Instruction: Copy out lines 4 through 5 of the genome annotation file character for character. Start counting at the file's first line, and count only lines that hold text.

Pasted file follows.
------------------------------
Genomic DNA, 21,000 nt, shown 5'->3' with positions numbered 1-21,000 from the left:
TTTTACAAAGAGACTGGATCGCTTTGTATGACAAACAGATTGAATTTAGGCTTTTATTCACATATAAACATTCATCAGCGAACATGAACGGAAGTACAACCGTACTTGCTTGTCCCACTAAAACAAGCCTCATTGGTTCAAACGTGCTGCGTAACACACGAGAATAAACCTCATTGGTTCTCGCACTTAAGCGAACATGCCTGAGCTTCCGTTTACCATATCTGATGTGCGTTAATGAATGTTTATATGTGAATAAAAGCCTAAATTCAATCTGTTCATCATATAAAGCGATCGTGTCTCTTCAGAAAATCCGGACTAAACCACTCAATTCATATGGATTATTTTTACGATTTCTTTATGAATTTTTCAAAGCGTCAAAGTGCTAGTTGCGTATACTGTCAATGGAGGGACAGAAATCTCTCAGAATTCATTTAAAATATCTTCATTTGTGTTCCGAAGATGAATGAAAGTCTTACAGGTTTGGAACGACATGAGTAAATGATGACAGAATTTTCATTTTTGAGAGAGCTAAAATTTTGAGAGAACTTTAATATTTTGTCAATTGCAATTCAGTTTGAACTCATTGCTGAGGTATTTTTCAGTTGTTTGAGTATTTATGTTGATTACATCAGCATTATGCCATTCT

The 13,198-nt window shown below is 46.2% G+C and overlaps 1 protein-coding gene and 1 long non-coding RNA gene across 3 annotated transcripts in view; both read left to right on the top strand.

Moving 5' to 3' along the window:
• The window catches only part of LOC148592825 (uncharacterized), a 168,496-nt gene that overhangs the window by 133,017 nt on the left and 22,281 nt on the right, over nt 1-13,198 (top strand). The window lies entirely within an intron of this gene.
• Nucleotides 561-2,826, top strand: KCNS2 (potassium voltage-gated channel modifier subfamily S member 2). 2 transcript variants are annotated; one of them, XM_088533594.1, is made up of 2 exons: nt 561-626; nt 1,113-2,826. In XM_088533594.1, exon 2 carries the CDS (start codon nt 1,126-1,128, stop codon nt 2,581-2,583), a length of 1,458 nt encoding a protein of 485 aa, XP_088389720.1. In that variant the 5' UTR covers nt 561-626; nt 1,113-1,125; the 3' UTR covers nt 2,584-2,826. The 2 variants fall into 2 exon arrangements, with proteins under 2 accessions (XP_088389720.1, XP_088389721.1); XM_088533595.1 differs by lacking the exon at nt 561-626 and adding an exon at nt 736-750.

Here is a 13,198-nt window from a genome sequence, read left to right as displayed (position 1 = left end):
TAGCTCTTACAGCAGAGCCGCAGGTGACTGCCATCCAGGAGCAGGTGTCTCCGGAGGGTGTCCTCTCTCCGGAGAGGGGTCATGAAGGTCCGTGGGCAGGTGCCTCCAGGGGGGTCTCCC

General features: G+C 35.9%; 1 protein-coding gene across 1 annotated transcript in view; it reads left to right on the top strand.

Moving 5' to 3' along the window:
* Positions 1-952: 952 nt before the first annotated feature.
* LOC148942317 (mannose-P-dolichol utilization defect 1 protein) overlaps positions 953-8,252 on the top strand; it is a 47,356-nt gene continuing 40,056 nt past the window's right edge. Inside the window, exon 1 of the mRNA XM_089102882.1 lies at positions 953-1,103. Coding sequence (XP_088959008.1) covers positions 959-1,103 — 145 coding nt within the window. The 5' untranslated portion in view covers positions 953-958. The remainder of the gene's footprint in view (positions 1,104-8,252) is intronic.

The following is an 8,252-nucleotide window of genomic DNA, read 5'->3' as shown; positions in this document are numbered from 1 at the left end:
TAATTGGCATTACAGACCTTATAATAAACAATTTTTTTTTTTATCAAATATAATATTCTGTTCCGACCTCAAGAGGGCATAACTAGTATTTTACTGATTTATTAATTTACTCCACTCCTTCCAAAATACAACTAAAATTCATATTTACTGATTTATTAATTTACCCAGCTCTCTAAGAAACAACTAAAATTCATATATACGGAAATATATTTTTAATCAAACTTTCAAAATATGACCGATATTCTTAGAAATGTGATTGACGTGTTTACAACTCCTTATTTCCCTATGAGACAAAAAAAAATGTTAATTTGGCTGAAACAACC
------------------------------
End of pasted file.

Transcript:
Moving 5' to 3' along the window:
• The window catches only part of LOC148592825 (uncharacterized), a 168,496-nt gene that overhangs the window by 133,017 nt on the left and 22,281 nt on the right, over nt 1-13,198 (top strand). The window lies entirely within an intron of this gene.